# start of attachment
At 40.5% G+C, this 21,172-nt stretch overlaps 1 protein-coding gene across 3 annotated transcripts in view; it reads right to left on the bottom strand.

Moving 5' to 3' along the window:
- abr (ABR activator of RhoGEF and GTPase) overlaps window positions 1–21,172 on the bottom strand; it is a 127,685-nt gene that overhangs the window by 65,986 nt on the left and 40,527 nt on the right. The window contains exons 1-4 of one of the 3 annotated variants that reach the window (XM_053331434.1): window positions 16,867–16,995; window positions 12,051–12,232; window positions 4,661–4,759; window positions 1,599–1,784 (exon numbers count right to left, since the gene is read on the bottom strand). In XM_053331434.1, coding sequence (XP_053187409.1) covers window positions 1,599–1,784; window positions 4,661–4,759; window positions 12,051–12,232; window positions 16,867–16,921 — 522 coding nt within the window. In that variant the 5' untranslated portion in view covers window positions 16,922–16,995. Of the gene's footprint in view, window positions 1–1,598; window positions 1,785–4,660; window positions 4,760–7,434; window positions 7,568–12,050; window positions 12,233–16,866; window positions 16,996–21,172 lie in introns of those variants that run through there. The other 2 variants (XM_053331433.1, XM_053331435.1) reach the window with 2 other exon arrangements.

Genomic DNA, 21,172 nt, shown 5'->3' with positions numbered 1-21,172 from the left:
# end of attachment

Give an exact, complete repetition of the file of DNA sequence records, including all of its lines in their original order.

At 40.5% G+C, this 21,172-nt stretch overlaps 1 protein-coding gene across 3 annotated transcripts in view; it reads right to left on the bottom strand.

Moving 5' to 3' along the window:
- abr (ABR activator of RhoGEF and GTPase) overlaps window positions 1–21,172 on the bottom strand; it is a 127,685-nt gene that overhangs the window by 65,986 nt on the left and 40,527 nt on the right. The window contains exons 1-4 of one of the 3 annotated variants that reach the window (XM_053331434.1): window positions 16,867–16,995; window positions 12,051–12,232; window positions 4,661–4,759; window positions 1,599–1,784 (exon numbers count right to left, since the gene is read on the bottom strand). In XM_053331434.1, coding sequence (XP_053187409.1) covers window positions 1,599–1,784; window positions 4,661–4,759; window positions 12,051–12,232; window positions 16,867–16,921 — 522 coding nt within the window. In that variant the 5' untranslated portion in view covers window positions 16,922–16,995. Of the gene's footprint in view, window positions 1–1,598; window positions 1,785–4,660; window positions 4,760–7,434; window positions 7,568–12,050; window positions 12,233–16,866; window positions 16,996–21,172 lie in introns of those variants that run through there. The other 2 variants (XM_053331433.1, XM_053331435.1) reach the window with 2 other exon arrangements.

Genomic DNA, 21,172 nt, shown 5'->3' with positions numbered 1-21,172 from the left: